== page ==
- Wikipedia's Good definition policy
- Journalistic ledes typically take two forms: Magazine/tabloid ledes most often are "teasers" that intentionally omit some crucial details to entice readers to read the full story, or even "bury the lede" by hiding the most important fact; newspaper and broadcast ledes are extremely compressed summaries of the one-to-three most important facts in a piece, given in the first sentence or two.
- Do not violate Wikipedia:Neutral point of view by giving undue attention to less important controversies in the lead section.
- For example:
This Manual of Style is a style guide containing ...
This style guide, known as the Manual of Style, contains ...
- For example, in the article "United Kingdom":
The United Kingdom of Great Britain and Northern Ireland, commonly known as the United Kingdom, the UK, or Britain, is a sovereign island country located off the northwestern coast of continental Europe.
- Thus, the article Egg (food) should start like this:
An egg is an ovum produced by ...
An egg (food) is an ovum produced by ...
- For example, instead of:
A trusted third party is an entity that facilitates interactions between two parties who both trust the third party.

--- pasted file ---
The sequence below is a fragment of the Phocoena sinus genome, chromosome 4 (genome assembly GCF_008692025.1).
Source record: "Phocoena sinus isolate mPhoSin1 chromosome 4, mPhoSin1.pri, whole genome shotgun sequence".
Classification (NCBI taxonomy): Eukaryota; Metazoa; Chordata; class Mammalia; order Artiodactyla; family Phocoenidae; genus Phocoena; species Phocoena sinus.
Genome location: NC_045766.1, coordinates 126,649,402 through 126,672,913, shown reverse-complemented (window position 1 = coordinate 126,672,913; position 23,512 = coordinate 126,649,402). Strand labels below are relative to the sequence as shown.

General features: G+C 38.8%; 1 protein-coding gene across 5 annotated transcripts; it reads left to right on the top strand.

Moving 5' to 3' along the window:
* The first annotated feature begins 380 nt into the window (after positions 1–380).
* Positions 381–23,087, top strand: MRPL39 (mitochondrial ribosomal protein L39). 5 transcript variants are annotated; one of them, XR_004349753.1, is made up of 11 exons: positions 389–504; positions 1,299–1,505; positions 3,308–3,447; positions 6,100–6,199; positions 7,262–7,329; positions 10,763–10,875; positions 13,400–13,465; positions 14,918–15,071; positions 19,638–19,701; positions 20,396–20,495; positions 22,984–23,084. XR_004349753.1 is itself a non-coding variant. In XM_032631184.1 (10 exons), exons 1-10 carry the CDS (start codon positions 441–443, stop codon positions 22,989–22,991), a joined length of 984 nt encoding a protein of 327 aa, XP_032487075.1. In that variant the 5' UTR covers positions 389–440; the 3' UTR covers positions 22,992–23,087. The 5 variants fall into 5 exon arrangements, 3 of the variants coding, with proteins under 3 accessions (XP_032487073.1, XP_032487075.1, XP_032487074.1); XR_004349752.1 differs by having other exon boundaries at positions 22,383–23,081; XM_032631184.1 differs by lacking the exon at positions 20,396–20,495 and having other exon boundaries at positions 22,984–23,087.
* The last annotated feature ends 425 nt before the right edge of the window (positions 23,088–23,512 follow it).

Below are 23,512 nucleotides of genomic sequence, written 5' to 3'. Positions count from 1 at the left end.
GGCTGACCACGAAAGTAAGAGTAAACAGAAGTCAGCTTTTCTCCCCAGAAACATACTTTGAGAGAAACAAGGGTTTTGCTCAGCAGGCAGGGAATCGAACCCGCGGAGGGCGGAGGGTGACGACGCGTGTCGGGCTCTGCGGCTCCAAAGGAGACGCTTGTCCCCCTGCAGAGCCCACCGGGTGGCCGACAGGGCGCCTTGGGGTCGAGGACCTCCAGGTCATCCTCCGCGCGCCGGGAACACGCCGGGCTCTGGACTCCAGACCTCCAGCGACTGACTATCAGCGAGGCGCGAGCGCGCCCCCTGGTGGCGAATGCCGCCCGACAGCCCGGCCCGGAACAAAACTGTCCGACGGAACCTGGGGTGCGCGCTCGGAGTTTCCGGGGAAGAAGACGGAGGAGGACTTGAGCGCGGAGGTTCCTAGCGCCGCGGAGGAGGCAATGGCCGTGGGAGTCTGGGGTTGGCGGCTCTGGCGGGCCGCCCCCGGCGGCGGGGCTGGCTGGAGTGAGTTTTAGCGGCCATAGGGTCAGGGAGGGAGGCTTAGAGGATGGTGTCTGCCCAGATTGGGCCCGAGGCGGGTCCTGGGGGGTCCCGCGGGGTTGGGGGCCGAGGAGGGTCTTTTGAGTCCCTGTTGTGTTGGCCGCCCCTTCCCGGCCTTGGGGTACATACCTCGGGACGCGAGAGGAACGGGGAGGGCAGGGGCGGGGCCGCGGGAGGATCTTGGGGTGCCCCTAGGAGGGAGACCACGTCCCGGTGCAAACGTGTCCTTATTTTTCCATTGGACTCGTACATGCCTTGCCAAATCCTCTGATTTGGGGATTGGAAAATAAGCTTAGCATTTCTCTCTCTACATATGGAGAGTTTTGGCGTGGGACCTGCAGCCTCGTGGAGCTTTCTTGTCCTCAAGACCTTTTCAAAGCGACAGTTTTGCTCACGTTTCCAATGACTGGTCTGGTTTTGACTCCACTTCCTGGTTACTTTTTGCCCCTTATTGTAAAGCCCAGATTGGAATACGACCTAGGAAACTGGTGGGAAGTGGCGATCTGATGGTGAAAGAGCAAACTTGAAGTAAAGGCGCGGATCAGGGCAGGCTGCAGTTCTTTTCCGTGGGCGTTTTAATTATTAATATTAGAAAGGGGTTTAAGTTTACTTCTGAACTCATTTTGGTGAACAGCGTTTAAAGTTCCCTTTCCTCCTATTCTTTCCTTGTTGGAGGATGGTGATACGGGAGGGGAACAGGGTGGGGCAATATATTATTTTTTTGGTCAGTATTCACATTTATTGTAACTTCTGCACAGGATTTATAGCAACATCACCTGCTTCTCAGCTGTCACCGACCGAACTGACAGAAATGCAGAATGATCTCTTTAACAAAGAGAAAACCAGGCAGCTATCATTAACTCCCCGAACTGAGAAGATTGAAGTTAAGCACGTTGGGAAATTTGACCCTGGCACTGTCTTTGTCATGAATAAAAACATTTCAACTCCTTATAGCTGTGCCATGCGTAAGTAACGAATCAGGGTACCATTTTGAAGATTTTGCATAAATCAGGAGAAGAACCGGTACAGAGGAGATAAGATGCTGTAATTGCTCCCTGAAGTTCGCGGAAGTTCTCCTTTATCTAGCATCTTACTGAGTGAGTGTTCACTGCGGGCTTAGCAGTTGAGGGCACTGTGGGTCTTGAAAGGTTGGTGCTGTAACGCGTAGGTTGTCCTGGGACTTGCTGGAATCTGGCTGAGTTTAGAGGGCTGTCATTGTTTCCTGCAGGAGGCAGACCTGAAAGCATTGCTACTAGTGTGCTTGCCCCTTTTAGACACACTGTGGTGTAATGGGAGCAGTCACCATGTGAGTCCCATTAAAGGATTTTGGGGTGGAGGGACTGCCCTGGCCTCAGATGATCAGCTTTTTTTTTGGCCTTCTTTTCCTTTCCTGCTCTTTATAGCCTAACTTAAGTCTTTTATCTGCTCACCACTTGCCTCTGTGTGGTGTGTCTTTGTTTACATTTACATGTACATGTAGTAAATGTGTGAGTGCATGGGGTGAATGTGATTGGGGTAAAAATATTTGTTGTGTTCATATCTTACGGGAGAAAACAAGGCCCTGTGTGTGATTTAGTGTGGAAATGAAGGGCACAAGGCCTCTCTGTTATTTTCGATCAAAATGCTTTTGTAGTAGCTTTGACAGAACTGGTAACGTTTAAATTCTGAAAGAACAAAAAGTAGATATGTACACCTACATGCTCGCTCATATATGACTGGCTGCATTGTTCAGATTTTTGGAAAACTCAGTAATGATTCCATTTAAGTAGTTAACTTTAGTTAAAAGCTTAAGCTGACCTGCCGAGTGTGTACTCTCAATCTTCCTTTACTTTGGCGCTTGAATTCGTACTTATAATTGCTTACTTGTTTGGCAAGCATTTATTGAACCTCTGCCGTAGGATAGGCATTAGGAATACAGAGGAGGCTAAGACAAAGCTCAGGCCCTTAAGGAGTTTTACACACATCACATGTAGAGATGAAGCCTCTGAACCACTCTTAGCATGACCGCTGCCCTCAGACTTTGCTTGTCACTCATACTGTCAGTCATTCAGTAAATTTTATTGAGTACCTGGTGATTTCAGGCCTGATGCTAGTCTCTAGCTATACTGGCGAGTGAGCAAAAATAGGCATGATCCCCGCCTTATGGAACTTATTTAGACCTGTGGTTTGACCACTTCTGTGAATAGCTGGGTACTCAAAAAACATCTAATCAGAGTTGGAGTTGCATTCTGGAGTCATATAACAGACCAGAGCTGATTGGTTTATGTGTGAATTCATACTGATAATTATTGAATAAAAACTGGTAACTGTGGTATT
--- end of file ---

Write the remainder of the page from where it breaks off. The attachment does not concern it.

In cryptography, a trusted third party is an entity that facilitates interactions between two parties who both trust the third party.
- For example, instead of
Sometimes a little redundancy is unavoidable. The Oxford English Dictionary has to be called by its proper name in its article, and cannot be called anything other than a dictionary in the first sentence. Even in these cases, the first sentence must provide information not given in the title. But try to rephrase whenever possible. Instead of:
The Oxford English Dictionary [...] is a comprehensive dictionary of the English language.
The Oxford English Dictionary [...] is the premier dictionary of the English language.
- For example:
Amalie Emmy Noethermathematician known for her groundbreaking contributions to abstract algebra and her contributions to theoretical physics.
This example not only tells the reader that the subject was a mathematician, it also indicates her field of expertise and work she did outside of it. The years of her birth and death provide time context. The reader who goes no further in this article already knows when she lived, what work she did, and why she is notable. (Wikipedia:Manual of Style/Biographies has more on the specific format for biography articles.)
- For example:
Homer Simpson is a fictional character in The Simpsons.
- Many, but not all, articles repeat the article title in bold face in the first line of the article. Linking the article to itself produces boldface text; this practice is discouraged as page moves will result in a useless circular link through a redirect. Linking part of the bolded text is also discouraged because it changes the visual effect of bolding; some readers will miss the visual cue which is the purpose of using bold face in the first place.